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Title: The phenomenology of customer delight : a case study of product evaluation
Author: Burns, Andrew Douglas
ISNI:       0000 0001 3510 5863
Awarding Body: Cranfield University
Current Institution: Cranfield University
Date of Award: 2003
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This thesis presents a phenomenological case study of customer delight during product evaluation. The literature presents two existing 'theories' of customer delight. The first, from the field of Consumer Research, presents a cognitive model of post-purchase customer delight as the affective result of expectation disconfirmation. The second, from the Manufacturing literature, proposes that customers are delighted when products contain unexpected features or levels of qualities that exceed expectations. This research was motivated by the fact that our current understanding of this commercially important phenomenon is confined by expectation-based thinking. Furthermore, both streams of research have neglected to study the naturalistic occurrence of delight from the customer's perspective. The aim of this research was to generate an integrated understanding of the affective, behavioural, and cognitive nature of customer delight and its product basis. A case study methodology, incorporating interview, self-report and observational methods, was adopted to generate a triangulated understanding of productbased customer delight. The naturalistic product evaluations of 918 customers were observed and self-reported delight reactions were collected from 66 research participants. In total 414 customer delight reactions were analysed in detail. This approach aimed to generate new theory, rather than test the existing models, and this new integrative understanding of customer delight is the primary contribution of this thesis. A new model of product-based customer delight is presented, and the existing Manufacturing model is extended to incorporate the empirical findings of the case study. Whilst the findings of this research support concepts contained within the existing theories of customer delight, they also demonstrate their limitations. The cognitive and affective diversity of customer delight reactions, previously unaccounted for in the literature, was uncovered and five product-based routes to delight were identified. The emergent theory successfully integrates the two previously separate concepts of delight and builds upon them by identifying the behaviours associated with customer delight resulting from both attribute-based and holistic product appraisals.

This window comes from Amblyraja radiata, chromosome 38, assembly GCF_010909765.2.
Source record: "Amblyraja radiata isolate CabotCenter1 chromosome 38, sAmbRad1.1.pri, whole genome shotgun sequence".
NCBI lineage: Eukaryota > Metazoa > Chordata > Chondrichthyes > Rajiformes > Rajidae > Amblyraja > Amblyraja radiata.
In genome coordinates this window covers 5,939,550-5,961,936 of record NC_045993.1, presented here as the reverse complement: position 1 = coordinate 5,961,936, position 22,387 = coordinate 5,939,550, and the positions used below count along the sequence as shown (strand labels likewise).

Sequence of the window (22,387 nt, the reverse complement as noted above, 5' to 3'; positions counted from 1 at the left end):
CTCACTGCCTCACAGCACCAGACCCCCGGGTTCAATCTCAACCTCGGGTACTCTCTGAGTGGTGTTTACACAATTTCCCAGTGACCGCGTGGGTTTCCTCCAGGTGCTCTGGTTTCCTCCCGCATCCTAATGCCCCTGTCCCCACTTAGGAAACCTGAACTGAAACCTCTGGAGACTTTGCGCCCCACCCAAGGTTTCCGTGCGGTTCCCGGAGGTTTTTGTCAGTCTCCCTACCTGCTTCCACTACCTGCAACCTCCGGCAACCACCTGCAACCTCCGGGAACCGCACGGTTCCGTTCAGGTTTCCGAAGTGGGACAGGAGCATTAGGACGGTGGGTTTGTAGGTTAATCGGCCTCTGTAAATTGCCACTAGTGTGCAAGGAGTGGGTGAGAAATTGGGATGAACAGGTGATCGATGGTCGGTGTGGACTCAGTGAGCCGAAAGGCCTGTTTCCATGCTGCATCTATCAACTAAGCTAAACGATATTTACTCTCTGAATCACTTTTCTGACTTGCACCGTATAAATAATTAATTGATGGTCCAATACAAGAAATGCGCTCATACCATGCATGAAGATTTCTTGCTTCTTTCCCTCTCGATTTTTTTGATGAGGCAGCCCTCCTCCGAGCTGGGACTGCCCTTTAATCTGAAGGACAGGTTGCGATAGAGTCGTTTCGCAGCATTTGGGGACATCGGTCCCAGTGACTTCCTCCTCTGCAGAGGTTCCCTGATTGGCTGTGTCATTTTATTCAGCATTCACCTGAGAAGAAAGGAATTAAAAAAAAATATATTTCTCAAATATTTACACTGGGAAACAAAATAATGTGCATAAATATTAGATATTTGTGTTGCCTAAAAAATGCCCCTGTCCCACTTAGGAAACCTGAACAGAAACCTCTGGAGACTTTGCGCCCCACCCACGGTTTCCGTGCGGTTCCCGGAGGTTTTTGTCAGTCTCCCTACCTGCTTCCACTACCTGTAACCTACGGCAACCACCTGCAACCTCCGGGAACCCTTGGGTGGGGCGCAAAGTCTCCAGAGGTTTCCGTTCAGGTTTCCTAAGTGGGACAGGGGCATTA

Supervisor: Evans, Stephen Sponsor: Not available
Qualification Name: Thesis (Ph.D.) Qualification Level: Doctoral
EThOS ID:  DOI: Not available